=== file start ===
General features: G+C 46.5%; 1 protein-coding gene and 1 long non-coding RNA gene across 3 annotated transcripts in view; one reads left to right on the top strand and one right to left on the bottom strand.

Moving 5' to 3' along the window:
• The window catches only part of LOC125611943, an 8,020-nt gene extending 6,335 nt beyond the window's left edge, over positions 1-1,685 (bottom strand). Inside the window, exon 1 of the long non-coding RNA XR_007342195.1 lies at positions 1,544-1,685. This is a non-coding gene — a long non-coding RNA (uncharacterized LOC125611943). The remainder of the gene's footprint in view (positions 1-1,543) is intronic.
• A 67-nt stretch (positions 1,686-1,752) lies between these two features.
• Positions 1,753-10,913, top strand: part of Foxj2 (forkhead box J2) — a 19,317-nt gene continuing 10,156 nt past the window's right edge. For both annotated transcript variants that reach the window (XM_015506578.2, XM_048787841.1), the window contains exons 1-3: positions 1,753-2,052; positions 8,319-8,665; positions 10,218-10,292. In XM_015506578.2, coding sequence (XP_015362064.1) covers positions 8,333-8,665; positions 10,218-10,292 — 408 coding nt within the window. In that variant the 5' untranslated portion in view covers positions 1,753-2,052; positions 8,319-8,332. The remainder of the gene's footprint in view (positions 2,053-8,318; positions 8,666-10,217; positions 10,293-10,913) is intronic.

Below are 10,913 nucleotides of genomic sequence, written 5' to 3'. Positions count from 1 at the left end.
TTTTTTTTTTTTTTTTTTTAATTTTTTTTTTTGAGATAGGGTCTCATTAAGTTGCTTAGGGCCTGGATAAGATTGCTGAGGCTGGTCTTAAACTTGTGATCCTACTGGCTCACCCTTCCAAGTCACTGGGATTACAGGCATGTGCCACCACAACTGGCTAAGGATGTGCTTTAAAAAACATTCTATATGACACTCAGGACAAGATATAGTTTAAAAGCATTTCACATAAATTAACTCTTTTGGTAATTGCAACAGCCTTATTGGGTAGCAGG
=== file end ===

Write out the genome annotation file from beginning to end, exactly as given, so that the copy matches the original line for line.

General features: G+C 46.5%; 1 protein-coding gene and 1 long non-coding RNA gene across 3 annotated transcripts in view; one reads left to right on the top strand and one right to left on the bottom strand.

Moving 5' to 3' along the window:
• The window catches only part of LOC125611943, an 8,020-nt gene extending 6,335 nt beyond the window's left edge, over positions 1-1,685 (bottom strand). Inside the window, exon 1 of the long non-coding RNA XR_007342195.1 lies at positions 1,544-1,685. This is a non-coding gene — a long non-coding RNA (uncharacterized LOC125611943). The remainder of the gene's footprint in view (positions 1-1,543) is intronic.
• A 67-nt stretch (positions 1,686-1,752) lies between these two features.
• Positions 1,753-10,913, top strand: part of Foxj2 (forkhead box J2) — a 19,317-nt gene continuing 10,156 nt past the window's right edge. For both annotated transcript variants that reach the window (XM_015506578.2, XM_048787841.1), the window contains exons 1-3: positions 1,753-2,052; positions 8,319-8,665; positions 10,218-10,292. In XM_015506578.2, coding sequence (XP_015362064.1) covers positions 8,333-8,665; positions 10,218-10,292 — 408 coding nt within the window. In that variant the 5' untranslated portion in view covers positions 1,753-2,052; positions 8,319-8,332. The remainder of the gene's footprint in view (positions 2,053-8,318; positions 8,666-10,217; positions 10,293-10,913) is intronic.

Below are 10,913 nucleotides of genomic sequence, written 5' to 3'. Positions count from 1 at the left end.
TTTTTTTTTTTTTTTTTTTAATTTTTTTTTTTGAGATAGGGTCTCATTAAGTTGCTTAGGGCCTGGATAAGATTGCTGAGGCTGGTCTTAAACTTGTGATCCTACTGGCTCACCCTTCCAAGTCACTGGGATTACAGGCATGTGCCACCACAACTGGCTAAGGATGTGCTTTAAAAAACATTCTATATGACACTCAGGACAAGATATAGTTTAAAAGCATTTCACATAAATTAACTCTTTTGGTAATTGCAACAGCCTTATTGGGTAGCAGG